The module will examine concepts of cultural identity and belief by exploring western contacts with China during the period 1793-1911, an era of unusually intense cultural conflict and change. The objective is to equip students with the skills to understand and analyse competing world views and belief systems within the wider context of imperialism.

Counter Cultures of the 1960s (Option)

This module will consider the complexities and contradictions of popular culture in Britain between c.1950 and 1970. Consideration will be given to the social, political and economic forces which brought about cultural change in the post-war period. The module will then consider the way in which popular culture and a variety of sub-cultures manifested themselves through behaviour, music, literature, film, fashion, recreational drugs, politics and sexuality.

Destroying Art: Iconoclasm through History (Option)

One of the clearest indications that art matters is when political regimes, religious groups, and individuals go to great lengths to destroy it. This module examines popular acts and official policies of iconoclasm, primarily in Europe and the Middle East, from antiquity to the present. Special attention will be paid to image debates in the formative periods of Jewish, Christian, and Islamic art, and to the systematic destruction of art in the Protestant Reformation, the French Revolution, and in Nazi Germany.

Dis-Locations: the Literature of Late Capitalism

Fragmentation, uncertainty and conflict characterise a world in aftermath of war, at end of empire, and at the beginning of a period of radical social and cultural change. This module aims to chart the emergence of the contemporary world from these fractured beginnings through an introduction to British literature of the period 1950–2000. From the post-war Windrush migration to the rise of the historical novel at the turn of the millennium, the Angry Young Men to new feminist perspectives and postcolonialism, this module explores relevant theoretical perspectives on the late 20th Century and encourages an appreciation of the relationship between texts and their social, political and cultural contexts.

Disease, Health, and the Body in Early Modern Europe (Option)

This module examines how physicians, other practitioners, and the public understood the body, disease, and health in the early modern period. Although the medical system of Galen (2nd century AD) and humoral medicine guided Western medicine until the 1800s, between 1500-1700 there were major challenges to this traditional system. The work of elites such as Paracelsus and Van Helmont (chemical medicine), Vesalius (anatomy), Harvey (circulation and respiratory physiology) will be placed in a greater religious, social, and cultural context.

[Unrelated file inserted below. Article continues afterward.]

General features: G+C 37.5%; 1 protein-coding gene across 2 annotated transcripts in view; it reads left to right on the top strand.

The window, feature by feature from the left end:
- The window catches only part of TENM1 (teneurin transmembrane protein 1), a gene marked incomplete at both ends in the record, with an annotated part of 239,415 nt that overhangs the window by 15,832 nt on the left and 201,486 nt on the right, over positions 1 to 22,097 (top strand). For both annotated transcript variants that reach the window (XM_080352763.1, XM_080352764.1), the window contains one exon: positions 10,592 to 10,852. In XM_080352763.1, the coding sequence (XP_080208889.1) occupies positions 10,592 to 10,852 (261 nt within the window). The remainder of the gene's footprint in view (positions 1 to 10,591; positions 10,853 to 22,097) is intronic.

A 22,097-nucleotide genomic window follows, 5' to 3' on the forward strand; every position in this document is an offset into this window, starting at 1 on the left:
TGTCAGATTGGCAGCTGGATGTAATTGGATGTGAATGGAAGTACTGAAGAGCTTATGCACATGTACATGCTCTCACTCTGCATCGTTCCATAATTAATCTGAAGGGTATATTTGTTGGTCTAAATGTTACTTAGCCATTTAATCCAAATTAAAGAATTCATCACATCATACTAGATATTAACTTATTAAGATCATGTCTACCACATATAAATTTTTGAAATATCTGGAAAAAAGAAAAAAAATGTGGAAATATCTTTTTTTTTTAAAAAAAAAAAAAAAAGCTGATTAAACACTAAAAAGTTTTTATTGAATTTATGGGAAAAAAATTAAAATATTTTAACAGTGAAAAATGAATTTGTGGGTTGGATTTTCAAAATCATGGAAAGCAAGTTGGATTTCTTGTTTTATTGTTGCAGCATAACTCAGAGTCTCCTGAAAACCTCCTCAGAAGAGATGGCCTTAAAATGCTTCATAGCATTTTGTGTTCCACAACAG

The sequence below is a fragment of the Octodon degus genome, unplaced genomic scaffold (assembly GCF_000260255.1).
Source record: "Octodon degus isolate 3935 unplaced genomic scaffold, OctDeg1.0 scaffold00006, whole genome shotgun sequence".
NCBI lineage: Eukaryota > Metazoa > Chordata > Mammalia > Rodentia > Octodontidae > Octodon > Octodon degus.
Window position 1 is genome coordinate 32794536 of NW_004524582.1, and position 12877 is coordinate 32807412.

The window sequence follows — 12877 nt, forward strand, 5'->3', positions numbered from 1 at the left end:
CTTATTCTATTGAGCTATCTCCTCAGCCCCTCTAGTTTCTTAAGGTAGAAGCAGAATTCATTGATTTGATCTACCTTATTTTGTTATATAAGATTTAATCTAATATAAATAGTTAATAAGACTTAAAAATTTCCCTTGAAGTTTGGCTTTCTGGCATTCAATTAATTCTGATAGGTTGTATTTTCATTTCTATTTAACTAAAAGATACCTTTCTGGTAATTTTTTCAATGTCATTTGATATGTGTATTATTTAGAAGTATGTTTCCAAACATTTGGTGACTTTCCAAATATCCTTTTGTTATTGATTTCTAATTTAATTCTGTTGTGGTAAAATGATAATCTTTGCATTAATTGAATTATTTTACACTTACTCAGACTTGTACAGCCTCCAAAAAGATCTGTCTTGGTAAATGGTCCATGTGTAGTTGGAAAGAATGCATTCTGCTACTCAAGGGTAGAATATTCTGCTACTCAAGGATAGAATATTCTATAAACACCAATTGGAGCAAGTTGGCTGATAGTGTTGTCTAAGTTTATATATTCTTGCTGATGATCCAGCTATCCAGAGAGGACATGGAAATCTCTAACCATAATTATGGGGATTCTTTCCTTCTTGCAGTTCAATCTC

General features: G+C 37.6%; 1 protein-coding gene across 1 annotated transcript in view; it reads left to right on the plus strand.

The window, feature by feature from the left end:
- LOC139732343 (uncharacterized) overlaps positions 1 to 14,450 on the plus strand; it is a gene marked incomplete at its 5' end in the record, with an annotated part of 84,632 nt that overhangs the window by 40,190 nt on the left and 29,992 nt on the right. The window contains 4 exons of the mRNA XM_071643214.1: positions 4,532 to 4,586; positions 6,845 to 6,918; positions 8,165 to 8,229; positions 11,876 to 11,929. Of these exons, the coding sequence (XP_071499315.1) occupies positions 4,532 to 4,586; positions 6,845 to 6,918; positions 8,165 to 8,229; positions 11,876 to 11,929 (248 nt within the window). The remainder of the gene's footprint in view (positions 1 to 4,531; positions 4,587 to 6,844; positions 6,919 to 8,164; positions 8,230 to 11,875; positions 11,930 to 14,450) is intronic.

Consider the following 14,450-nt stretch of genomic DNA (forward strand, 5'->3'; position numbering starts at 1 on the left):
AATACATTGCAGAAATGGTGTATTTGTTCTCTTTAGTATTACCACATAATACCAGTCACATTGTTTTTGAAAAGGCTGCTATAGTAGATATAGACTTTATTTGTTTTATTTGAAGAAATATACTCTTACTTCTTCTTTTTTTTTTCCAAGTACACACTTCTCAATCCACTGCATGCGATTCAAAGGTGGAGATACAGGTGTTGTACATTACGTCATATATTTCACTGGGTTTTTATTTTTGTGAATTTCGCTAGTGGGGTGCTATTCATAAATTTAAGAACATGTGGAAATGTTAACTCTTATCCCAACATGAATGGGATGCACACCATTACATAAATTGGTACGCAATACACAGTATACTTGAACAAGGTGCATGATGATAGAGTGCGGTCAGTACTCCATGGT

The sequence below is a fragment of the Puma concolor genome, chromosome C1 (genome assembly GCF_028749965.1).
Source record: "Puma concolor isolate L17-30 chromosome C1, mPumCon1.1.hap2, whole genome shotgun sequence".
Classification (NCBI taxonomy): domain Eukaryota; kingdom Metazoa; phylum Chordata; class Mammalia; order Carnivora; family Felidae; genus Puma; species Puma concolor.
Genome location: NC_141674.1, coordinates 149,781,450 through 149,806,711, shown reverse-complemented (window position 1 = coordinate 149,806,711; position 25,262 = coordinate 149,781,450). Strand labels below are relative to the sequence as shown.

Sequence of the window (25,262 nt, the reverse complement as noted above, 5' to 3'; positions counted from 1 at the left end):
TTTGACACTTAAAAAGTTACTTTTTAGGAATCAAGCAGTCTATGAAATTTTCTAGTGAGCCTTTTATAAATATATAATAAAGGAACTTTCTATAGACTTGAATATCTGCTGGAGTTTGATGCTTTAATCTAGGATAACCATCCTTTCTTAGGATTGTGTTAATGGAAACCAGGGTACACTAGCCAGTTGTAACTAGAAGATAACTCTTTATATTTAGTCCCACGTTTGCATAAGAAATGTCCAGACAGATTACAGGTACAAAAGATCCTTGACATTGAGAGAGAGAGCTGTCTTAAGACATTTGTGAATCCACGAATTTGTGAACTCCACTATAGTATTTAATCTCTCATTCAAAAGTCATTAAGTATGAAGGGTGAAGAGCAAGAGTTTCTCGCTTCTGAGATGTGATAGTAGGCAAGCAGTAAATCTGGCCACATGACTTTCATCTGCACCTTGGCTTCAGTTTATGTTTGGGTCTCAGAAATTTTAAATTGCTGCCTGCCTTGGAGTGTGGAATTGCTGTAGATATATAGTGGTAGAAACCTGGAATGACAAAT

Early Modern Family: Households in England c.1500-1750 (Option)

The module looks at a number of ways in which historians have studied the family in Britain between c.1500 and 1800. It will examine a range of historical approaches from the demographic to the more qualitative and anthropological. Close attention is paid to the problems historians of the pre-industrial family confront in their examination of the surviving primary sources.

Education and the State in Post-War England (Option)

This module aims to develop the skills of critical analysis and source interrogation by exploring the relationship between the State, at its central and local levels and the provision of education in England, with particular emphasis on developments since 1945.

Experiencing and Remembering Civil War in Britain (Option)

The civil wars that raged across England, Wales, Scotland and Ireland in the mid-seventeenth century were among the most turbulent and exhilarating times in British history. This module explores the diverse ways in which the wars were explained, experienced and remembered by those who lived through them. Students will consider the extent to which this period, often described as one of 'revolution', left a lasting impression on British society, culture, religion and politics. Close attention will be paid to the ways in which the wars divided and devastated communities across Britain and the extent to which those fractures remained after the fighting was over. Lectures will introduce students to the key historiographical debates surrounding both the origins and nature of the civil wars and the ways in which they have been remembered. Seminars will look in greater detail at themes raised in the lectures and allow students to examine a wide range of early modern sources, including letters, diaries, memoirs, ballads, images and objects, in order to better understand what life was like in war-torn Britain and the ways in which the conflict was reported and explained. In the second half of the module students will focus upon the complex relationship between memory and history. Particular attention will be paid to how and why certain myths and memories about the civil wars were formed and endured in the period after the Restoration of Charles II, and why others were quickly forgotten or overlooked. The contexts in which the wars were remembered will also be considered - from the local to the national and international. Students will also look at how the period has been presented and represented in the present - in the media, in museums and re-enactments - and consider why this mid-seventeenth century conflict continues to hold a place in the public imagination today.